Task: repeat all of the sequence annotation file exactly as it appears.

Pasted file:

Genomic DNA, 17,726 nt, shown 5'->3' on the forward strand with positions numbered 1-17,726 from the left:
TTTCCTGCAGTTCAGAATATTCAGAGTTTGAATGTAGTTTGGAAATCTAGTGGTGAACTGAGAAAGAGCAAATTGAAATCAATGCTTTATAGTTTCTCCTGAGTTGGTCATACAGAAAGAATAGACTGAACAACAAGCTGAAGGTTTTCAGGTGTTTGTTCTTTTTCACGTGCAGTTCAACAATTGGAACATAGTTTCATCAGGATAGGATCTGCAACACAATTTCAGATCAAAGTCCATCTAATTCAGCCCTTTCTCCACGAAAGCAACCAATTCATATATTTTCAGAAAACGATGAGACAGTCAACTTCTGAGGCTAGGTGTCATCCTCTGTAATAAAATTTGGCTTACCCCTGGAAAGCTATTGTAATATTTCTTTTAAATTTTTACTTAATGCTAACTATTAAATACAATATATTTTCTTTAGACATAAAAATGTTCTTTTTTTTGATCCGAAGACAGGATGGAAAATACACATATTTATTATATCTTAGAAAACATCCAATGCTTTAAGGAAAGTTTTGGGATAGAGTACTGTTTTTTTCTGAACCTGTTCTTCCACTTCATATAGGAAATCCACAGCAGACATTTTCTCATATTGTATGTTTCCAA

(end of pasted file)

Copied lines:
Genomic DNA, 17,726 nt, shown 5'->3' on the forward strand with positions numbered 1-17,726 from the left:
TTTCCTGCAGTTCAGAATATTCAGAGTTTGAATGTAGTTTGGAAATCTAGTGGTGAACTGAGAAAGAGCAAATTGAAATCAATGCTTTATAGTTTCTCCTGAGTTGGTCATACAGAAAGAATAGACTGAACAACAAGCTGAAGGTTTTCAGGTGTTTGTTCTTTTTCACGTGCAGTTCAACAATTGGAACATAGTTTCATCAGGATAGGATCTGCAACACAATTTCAGATCAAAGTCCATCTAATTCAGCCCTTTCTCCACGAAAGCAACCAATTCATATATTTTCAGAAAACGATGAGACAGTCAACTTCTGAGGCTAGGTGTCATCCTCTGTAATAAAATTTGGCTTACCCCTGGAAAGCTATTGTAATATTTCTTTTAAATTTTTACTTAATGCTAACTATTAAATACAATATATTTTCTTTAGACATAAAAATGTTCTTTTTTTTGATCCGAAGACAGGATGGAAAATACACATATTTATTATATCTTAGAAAACATCCAATGCTTTAAGGAAAGTTTTGGGATAGAGTACTGTTTTTTTCTGAACCTGTTCTTCCACTTCATATAGGAAATCCACAGCAGACATTTTCTCATATTGTATGTTTCCAA